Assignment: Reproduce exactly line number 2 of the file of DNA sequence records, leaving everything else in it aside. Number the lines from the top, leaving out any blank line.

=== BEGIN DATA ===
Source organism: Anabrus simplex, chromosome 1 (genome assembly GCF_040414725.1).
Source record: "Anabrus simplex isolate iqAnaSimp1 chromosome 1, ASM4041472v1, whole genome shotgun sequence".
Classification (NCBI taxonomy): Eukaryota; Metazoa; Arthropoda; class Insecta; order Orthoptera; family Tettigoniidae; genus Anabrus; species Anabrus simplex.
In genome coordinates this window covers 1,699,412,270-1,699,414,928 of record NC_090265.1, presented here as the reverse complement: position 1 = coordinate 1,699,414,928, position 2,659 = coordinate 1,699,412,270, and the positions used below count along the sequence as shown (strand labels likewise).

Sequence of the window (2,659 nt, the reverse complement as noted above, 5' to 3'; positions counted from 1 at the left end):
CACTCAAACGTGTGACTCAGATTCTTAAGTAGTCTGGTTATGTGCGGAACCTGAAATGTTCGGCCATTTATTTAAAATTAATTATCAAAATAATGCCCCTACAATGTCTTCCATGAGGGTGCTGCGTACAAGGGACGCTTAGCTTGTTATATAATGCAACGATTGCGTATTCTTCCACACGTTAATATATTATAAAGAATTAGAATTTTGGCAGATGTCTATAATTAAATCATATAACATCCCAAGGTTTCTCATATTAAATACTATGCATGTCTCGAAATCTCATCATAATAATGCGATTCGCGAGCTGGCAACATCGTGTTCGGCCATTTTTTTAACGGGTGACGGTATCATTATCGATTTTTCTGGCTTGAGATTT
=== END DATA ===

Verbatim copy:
Source record: "Anabrus simplex isolate iqAnaSimp1 chromosome 1, ASM4041472v1, whole genome shotgun sequence".